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Glaister's Medical Jurisprudence and Toxicology

JAMA. 1938;111(19):1792. doi:10.1001/jama.1938.02790450074033.
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ABSTRACT

Sooner or later every active medical practitioner may be called as a witness to render such service as the law may demand from him. Every medical man, therefore, should know what legal demands may be made on him and the more relevant facts on which he may be called to express opinions. This volume provides a dependable guide. The more noteworthy chapters are those devoted to cases of homicide, causes of insensibility, lunacy, insanity, monoxide poisoning and incest. The section on toxicology is complete. Fundamentally and in principles the entire book is sound in all its comment and instruction. Written by an English author experienced in British procedures and courts, he has devoted much space to the quotation of English laws and procedures. These are of course not applicable in this country. The American physician must therefore go further and supplant American laws for the quoted laws. However, there is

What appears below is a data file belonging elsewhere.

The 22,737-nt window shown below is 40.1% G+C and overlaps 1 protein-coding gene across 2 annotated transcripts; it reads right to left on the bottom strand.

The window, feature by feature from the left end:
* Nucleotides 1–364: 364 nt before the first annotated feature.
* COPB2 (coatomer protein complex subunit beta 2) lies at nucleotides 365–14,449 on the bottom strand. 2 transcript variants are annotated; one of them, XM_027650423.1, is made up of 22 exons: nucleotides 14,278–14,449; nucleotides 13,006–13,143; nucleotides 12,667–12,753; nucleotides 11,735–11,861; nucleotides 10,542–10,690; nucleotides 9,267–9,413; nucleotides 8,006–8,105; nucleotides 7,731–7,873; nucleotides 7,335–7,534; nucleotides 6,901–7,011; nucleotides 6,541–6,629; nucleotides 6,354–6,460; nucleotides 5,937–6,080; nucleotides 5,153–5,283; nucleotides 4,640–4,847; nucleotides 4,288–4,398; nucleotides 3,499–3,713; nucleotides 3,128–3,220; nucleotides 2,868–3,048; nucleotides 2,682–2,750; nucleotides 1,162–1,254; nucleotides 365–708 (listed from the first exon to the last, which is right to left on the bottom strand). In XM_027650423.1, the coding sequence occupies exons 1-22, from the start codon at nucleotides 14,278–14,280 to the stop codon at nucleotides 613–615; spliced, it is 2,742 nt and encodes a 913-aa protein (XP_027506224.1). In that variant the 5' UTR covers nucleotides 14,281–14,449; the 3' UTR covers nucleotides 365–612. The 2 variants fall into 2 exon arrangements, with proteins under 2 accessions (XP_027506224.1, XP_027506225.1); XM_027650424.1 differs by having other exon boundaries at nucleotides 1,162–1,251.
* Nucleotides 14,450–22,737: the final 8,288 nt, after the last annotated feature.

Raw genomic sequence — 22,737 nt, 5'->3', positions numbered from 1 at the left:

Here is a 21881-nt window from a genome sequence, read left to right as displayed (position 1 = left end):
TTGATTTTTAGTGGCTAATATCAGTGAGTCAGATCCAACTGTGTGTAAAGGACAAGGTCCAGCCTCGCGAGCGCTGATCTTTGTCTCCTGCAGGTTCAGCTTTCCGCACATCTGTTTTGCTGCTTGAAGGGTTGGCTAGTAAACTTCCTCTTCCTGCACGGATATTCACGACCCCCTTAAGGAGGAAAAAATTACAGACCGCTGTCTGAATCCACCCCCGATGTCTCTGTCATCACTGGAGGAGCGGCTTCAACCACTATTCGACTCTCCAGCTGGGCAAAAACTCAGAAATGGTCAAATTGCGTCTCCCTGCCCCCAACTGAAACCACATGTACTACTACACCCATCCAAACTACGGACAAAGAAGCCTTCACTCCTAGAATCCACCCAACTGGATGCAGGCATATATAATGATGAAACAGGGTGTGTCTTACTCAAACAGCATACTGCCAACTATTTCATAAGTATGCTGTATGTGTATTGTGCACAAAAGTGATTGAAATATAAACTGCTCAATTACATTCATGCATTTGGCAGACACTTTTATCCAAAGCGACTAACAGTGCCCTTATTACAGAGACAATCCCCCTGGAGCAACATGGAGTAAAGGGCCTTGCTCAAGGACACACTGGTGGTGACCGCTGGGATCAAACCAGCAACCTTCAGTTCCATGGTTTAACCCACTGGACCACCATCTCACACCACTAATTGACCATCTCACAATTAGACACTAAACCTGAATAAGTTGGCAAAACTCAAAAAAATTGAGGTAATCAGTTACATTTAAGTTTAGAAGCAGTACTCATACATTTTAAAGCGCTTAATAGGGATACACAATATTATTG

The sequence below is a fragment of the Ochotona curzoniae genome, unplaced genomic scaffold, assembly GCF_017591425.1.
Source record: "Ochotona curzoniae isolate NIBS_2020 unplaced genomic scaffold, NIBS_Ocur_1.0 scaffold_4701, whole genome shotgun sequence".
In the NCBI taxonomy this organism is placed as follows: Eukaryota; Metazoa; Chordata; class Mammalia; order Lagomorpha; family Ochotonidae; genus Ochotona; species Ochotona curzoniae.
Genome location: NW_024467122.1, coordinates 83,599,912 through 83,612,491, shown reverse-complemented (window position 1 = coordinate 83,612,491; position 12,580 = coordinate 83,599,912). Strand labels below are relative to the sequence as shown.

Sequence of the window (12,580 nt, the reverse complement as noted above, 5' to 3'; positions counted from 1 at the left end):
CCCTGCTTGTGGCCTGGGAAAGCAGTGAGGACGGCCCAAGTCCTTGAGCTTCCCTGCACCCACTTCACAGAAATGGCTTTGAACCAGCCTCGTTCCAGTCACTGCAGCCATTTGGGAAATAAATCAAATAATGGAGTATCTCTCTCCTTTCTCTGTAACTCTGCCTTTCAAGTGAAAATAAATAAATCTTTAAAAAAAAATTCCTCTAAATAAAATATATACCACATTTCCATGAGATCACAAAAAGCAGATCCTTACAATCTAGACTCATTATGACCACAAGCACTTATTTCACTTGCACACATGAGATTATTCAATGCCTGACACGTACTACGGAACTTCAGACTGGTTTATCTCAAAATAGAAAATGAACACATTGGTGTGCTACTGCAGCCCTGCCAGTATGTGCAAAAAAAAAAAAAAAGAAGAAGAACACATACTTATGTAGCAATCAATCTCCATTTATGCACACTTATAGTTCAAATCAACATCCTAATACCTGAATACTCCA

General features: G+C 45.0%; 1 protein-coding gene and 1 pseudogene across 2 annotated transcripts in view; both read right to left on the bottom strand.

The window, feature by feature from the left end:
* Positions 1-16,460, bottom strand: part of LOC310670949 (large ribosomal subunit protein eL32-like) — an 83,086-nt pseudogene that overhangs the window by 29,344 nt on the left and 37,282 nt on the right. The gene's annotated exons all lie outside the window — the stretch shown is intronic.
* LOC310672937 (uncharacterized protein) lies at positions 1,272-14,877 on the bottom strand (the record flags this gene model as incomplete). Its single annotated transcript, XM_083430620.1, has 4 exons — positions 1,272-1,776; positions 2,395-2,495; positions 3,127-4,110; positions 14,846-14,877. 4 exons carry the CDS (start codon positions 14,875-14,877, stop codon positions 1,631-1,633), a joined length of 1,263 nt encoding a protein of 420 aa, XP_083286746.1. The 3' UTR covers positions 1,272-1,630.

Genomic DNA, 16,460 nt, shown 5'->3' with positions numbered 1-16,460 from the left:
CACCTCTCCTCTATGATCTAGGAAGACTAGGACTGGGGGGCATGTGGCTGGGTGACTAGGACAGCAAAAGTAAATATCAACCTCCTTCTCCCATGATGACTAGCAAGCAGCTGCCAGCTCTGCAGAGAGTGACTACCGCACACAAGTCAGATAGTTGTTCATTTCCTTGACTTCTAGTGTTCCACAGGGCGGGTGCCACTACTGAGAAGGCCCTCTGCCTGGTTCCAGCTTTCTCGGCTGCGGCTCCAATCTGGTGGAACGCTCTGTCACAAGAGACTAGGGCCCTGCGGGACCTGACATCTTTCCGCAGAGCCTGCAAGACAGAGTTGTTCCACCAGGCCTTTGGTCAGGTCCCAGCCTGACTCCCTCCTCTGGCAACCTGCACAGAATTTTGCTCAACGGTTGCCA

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The American Medical Association is accredited by the Accreditation Council for Continuing Medical Education to provide continuing medical education for physicians. The AMA designates this journal-based CME activity for a maximum of 1 AMA PRA Category 1 CreditTM per course. Physicians should claim only the credit commensurate with the extent of their participation in the activity. Physicians who complete the CME course and score at least 80% correct on the quiz are eligible for AMA PRA Category 1 CreditTM.
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